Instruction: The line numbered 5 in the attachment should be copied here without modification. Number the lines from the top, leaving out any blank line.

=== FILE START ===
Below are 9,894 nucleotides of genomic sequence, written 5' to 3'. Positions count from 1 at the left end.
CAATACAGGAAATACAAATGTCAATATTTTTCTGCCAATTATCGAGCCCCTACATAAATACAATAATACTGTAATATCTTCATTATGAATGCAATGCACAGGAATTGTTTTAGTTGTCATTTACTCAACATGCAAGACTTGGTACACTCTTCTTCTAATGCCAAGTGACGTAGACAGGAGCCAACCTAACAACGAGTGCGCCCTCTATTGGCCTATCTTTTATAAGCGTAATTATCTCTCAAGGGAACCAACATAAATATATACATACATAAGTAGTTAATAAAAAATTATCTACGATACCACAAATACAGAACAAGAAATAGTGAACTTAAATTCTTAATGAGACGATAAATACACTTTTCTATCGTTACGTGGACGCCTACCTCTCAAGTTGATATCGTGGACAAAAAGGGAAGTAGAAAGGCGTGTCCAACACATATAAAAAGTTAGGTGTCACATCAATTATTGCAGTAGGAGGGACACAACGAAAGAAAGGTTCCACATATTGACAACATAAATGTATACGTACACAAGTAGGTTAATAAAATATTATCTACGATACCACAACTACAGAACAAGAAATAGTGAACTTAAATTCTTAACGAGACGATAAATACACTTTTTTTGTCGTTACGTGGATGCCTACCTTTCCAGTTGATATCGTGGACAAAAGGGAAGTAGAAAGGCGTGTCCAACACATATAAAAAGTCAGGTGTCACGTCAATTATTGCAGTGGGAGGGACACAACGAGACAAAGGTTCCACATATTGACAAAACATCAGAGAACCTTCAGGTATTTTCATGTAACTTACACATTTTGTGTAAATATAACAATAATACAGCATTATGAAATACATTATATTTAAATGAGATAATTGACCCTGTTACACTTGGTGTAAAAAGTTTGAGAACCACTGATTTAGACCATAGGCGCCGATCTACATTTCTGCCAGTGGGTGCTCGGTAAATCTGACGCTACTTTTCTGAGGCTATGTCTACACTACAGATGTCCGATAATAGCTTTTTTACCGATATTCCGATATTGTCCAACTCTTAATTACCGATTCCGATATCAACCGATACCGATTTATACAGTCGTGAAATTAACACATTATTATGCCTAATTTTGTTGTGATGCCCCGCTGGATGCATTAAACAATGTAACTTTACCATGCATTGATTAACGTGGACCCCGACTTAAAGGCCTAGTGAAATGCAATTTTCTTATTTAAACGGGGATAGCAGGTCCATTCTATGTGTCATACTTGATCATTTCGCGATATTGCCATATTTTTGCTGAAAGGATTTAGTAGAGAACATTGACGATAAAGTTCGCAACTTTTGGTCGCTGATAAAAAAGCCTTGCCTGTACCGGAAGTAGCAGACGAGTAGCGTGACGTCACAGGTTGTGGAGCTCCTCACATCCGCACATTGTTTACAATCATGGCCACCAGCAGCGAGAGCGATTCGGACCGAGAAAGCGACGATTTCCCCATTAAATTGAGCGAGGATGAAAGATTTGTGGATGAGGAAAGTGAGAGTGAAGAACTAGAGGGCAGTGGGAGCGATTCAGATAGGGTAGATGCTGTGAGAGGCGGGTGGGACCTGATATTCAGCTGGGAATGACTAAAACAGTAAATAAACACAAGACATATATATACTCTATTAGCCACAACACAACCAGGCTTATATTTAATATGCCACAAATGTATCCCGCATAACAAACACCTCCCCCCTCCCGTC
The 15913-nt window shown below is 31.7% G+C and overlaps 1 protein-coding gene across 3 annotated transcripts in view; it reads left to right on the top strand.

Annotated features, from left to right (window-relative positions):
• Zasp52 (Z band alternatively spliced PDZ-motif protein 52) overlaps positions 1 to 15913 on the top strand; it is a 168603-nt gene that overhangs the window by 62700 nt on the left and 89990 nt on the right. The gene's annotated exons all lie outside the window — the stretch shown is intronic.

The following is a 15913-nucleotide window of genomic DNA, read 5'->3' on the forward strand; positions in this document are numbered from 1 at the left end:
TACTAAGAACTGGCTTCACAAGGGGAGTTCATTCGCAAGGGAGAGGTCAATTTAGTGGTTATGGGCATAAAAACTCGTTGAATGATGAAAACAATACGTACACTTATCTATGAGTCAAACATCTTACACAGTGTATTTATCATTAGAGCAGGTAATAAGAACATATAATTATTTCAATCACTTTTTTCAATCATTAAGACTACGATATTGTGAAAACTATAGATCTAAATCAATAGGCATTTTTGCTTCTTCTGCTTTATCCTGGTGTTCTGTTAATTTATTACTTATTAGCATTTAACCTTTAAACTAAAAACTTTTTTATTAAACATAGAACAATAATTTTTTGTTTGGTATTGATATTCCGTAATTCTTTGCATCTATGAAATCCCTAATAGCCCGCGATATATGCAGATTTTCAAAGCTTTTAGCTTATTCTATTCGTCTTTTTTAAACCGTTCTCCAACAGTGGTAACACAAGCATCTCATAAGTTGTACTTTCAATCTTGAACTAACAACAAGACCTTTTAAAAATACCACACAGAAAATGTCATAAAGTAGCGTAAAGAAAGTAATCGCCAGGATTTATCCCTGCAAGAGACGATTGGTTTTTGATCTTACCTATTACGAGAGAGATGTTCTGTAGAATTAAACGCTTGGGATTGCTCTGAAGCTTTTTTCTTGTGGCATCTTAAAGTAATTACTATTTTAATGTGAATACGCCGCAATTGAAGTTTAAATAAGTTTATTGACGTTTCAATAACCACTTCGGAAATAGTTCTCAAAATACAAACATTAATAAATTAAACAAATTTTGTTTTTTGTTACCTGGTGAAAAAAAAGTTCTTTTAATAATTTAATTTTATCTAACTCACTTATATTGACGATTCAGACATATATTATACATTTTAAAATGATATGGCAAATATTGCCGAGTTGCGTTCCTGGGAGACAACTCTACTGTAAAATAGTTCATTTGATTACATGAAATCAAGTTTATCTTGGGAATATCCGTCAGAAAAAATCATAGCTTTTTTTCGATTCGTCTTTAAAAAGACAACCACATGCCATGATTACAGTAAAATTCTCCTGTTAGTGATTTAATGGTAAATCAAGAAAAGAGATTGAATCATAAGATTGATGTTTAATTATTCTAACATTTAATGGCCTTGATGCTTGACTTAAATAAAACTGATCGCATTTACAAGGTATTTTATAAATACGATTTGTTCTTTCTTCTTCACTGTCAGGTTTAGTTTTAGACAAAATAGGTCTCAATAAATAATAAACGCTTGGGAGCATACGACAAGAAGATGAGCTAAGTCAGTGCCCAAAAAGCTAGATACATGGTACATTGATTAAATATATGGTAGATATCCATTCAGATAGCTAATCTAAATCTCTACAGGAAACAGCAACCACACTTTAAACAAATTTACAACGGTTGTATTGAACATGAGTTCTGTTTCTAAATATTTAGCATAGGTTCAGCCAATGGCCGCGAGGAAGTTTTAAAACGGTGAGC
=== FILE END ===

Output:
• Zasp52 (Z band alternatively spliced PDZ-motif protein 52) overlaps positions 1 to 15913 on the top strand; it is a 168603-nt gene that overhangs the window by 62700 nt on the left and 89990 nt on the right. The gene's annotated exons all lie outside the window — the stretch shown is intronic.